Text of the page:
High interest rates are a pain in the wallet. That’s because higher interest rates lead you to pay more on the money you borrow than if you had a lower interest rate. For example, a $1,000 credit card balance at 6% interest rate would cost $5 a month in interest. On the other hand, if your interest rate was 28% (which is a typical default interest rate), your interest cost would skyrocket to $23 a month.
These are really simple examples because they don’t take into account fluctuating balances. Obviously, the higher your balance, the higher your monthly interest charges (aka finance charges).
In reality, a high interest rate only matters if you carry a balance on your credit card. In other words, if you don’t pay off your balance in full at the end of every month, then interest rate is a concern for you. On the other hand, when you never carry a balance, your interest rate could be 100% and it wouldn’t matter because there’s no balance to incur interest. For everyone else though, getting a lower rate is something to be desired.
5 Explanations for a High Interest Rate
- You have bad credit. People with lower credit scores, often have higher interest rates. That’s because the credit card issuer is using interest to compensate for the risk of you defaulting on your credit cards.
- You’ve been late on a payment. Most credit card companies have a policy of jacking up your interest rate when you’re behind on your payment. Your payment could merely be a few seconds late and your credit card company might more than triple your rate. This is true for late payments on other credit cards, too.
- You’ve exceeded your credit limit. Maxing out your credit card is another way to get the default rate on your credit card.
- Your payment check bounced. Even if you manage to get your payment in on time, many credit card issuers will increase your rate if your payment check bounces.
- You have a credit card during a credit crisis. During a credit crisis, no one is safe from having interest rates increased, even people with great credit scores.
Higher interest rates are highly undesirable. But what can you do about it?
Negotiate a Lower Interest Rate
Well, for starters you can call and ask for a lower rate. You need to have some bargaining power.
You need to have made your payments on time for at least the past six months. The more positive payment history you have on your account, the better your bargaining power.
Having a pretty fairly good to excellent credit score is ideal. If your credit score is below 720, you might have a hard time convincing the customer service reps to give you a lower rate. If your score is below 620, you might as well for get about the negotiation option.
Pull out some low-rate credit card offers if you have them. They’ll help you ask for a better rate.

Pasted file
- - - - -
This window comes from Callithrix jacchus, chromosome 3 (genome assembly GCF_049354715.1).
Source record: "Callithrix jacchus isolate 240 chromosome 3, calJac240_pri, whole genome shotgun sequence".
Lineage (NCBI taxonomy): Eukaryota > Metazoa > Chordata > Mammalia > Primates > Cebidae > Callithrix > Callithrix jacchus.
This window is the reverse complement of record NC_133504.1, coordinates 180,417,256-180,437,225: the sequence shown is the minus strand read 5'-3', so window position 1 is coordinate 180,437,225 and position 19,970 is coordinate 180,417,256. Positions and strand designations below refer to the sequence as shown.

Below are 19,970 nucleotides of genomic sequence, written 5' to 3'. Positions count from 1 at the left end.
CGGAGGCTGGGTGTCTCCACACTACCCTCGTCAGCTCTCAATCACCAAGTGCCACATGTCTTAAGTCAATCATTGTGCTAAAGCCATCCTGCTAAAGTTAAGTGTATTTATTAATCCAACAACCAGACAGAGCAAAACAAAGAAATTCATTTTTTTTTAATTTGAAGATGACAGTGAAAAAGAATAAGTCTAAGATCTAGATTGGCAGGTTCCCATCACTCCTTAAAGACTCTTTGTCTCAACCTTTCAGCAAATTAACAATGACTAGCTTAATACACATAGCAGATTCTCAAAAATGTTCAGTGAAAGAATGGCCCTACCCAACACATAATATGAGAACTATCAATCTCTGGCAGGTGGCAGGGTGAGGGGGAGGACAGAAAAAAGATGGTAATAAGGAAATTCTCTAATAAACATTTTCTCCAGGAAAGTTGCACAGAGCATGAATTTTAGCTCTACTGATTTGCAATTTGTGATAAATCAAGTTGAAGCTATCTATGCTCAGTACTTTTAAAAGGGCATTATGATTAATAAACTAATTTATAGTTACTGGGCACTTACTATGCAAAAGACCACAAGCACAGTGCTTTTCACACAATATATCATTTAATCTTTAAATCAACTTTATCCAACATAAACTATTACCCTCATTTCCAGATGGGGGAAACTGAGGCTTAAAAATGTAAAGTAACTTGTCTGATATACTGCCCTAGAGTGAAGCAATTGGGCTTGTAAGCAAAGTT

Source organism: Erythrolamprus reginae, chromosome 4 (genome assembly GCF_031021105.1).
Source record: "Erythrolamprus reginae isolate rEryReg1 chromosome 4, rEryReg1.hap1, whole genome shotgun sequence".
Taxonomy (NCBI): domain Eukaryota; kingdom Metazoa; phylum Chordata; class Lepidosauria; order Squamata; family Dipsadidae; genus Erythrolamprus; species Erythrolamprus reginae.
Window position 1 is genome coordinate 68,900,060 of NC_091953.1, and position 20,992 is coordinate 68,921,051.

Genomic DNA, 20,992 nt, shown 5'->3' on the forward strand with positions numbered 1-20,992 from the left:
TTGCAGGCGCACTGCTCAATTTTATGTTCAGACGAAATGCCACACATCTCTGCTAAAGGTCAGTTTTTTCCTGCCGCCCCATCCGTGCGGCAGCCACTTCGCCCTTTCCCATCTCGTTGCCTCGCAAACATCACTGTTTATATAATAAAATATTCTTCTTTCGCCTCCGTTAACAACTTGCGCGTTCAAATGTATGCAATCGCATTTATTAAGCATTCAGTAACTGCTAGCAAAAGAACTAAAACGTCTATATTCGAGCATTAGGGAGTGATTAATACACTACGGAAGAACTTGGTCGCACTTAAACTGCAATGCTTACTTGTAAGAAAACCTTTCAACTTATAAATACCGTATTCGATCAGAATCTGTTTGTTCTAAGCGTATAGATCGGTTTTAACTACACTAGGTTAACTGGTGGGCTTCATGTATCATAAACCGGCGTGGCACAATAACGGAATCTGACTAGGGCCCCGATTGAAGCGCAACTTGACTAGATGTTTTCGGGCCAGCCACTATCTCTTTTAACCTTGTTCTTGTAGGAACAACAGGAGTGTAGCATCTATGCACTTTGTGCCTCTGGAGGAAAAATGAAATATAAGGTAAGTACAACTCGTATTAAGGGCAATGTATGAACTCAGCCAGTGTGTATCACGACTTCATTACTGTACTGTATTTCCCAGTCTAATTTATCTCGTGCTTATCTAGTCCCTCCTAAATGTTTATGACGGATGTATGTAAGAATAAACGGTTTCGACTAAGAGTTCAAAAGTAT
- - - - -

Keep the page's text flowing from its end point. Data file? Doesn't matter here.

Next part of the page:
Call your credit card’s customer service number on the back of your credit card. When the rep asks how they can help you say:
“Hi. I’ve been receiving credit card offers with interest rates lower than what you’re currently offering me. Can you lower my rate?”
The customer service rep will likely argue and say they can’t lower your rate. You follow with.
“Like I said, I have other credit card offers with rates half of what you’re offering. I’ve been a customer for 6 years and I’d rather not switch to another card. Are you sure you can’t match a lower rate?”
Many customer service reps will check their system and find out that they can indeed give you a lower rate. If the rep is still playing hardball, speak to a supervisor who will probably have more authority to override the computer system.
Do this for all your credit cards. When you find a credit card that’s lowering your rate, you might also ask for a balance transfer promotion that you can use to bring another balance onto that credit card. Your issuer will probably be delighted at the prospect of making more money and offer you a good deal on a balance transfer. Before you move a balance, though, try out a balance transfer calculator to make sure you’ll actually be saving money.
What Not to Say to Get Your Rate Lowered
When you’re calling about an interest rate increase, you want to be in the position of authority. The credit card company needs you, you don’t use them. Don’t try to use a sob story to get your rate lowered because it can backfire resulting in a higher rate or even a credit limit cut. For example, don’t beg for lower rate using a recent job loss as leverage unless you are already a few months late on your payments, in which case you should use an entirely different tactic.
Lower Rates Through Hardship Programs
Many credit card companies have hardship programs that will temporarily lower your interest rate and minimum payment. These programs are for cardholders who are already 2-3 months late on their payments. If this is your situation, call the credit card issuer and explain your situation. Be brief. Explain that you want to get current on your payments, but would like to know if they have a hardship program that can help ease your payments.